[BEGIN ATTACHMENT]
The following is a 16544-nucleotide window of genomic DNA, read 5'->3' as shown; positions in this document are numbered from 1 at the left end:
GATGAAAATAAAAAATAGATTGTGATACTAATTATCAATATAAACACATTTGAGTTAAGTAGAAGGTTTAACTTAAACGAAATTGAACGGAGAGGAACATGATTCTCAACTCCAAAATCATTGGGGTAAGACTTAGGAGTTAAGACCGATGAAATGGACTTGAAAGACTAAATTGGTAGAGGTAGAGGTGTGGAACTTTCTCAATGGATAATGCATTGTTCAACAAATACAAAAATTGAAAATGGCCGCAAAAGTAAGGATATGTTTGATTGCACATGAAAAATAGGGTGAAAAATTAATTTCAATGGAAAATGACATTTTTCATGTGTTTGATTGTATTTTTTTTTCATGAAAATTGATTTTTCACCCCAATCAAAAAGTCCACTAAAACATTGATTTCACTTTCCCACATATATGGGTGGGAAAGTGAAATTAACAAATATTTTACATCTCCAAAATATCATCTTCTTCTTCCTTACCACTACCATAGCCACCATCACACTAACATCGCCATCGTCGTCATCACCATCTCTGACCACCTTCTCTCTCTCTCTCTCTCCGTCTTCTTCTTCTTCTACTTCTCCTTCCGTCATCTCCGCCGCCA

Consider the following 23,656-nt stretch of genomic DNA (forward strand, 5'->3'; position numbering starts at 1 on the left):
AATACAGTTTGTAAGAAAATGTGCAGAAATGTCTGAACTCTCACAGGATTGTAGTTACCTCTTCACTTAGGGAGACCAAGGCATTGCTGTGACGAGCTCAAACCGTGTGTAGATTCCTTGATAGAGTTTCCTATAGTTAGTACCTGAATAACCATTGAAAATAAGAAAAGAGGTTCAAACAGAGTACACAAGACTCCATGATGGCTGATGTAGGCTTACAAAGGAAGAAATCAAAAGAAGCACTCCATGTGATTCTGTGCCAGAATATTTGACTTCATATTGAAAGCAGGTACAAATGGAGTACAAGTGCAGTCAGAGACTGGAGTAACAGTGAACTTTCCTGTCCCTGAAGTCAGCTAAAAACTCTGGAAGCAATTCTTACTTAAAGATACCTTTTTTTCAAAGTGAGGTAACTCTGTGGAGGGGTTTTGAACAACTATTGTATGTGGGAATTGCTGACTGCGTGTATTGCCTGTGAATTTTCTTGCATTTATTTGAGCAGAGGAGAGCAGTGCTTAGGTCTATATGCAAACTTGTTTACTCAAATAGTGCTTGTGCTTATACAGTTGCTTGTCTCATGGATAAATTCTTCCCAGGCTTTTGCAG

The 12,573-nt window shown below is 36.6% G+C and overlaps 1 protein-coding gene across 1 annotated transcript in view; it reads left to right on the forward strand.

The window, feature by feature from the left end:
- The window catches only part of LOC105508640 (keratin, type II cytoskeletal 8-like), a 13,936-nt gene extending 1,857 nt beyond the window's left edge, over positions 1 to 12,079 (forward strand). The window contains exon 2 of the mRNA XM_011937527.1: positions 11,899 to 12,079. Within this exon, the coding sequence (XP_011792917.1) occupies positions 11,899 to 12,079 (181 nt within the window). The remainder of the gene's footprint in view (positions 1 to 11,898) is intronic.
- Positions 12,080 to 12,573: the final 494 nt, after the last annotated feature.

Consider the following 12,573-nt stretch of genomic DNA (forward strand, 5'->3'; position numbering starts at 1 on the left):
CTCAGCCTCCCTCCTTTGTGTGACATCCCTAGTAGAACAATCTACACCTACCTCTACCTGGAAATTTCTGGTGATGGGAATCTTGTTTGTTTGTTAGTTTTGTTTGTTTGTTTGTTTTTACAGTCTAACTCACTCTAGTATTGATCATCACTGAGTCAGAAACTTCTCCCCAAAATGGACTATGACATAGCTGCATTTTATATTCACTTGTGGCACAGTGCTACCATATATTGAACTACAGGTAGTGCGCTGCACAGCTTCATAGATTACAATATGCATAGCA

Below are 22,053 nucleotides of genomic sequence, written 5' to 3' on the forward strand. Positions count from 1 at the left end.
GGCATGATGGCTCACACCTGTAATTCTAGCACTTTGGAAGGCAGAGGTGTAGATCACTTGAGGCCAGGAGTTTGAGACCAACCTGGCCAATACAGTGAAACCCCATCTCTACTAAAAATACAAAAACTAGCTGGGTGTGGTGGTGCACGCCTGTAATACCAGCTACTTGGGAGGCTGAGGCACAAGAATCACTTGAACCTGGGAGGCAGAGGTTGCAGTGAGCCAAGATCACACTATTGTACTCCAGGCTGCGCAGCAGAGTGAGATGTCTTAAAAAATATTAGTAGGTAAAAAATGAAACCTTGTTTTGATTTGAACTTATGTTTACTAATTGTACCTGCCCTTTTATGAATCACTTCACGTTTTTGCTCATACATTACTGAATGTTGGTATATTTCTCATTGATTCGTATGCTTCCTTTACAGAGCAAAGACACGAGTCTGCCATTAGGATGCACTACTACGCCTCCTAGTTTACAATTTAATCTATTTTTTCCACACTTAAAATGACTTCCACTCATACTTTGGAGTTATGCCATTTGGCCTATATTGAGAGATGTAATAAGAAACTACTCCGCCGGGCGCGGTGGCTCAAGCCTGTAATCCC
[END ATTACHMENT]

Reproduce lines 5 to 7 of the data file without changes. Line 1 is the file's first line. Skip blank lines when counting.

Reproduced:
The 12,573-nt window shown below is 36.6% G+C and overlaps 1 protein-coding gene across 1 annotated transcript in view; it reads left to right on the forward strand.

The window, feature by feature from the left end:
- The window catches only part of LOC105508640 (keratin, type II cytoskeletal 8-like), a 13,936-nt gene extending 1,857 nt beyond the window's left edge, over positions 1 to 12,079 (forward strand). The window contains exon 2 of the mRNA XM_011937527.1: positions 11,899 to 12,079. Within this exon, the coding sequence (XP_011792917.1) occupies positions 11,899 to 12,079 (181 nt within the window). The remainder of the gene's footprint in view (positions 1 to 11,898) is intronic.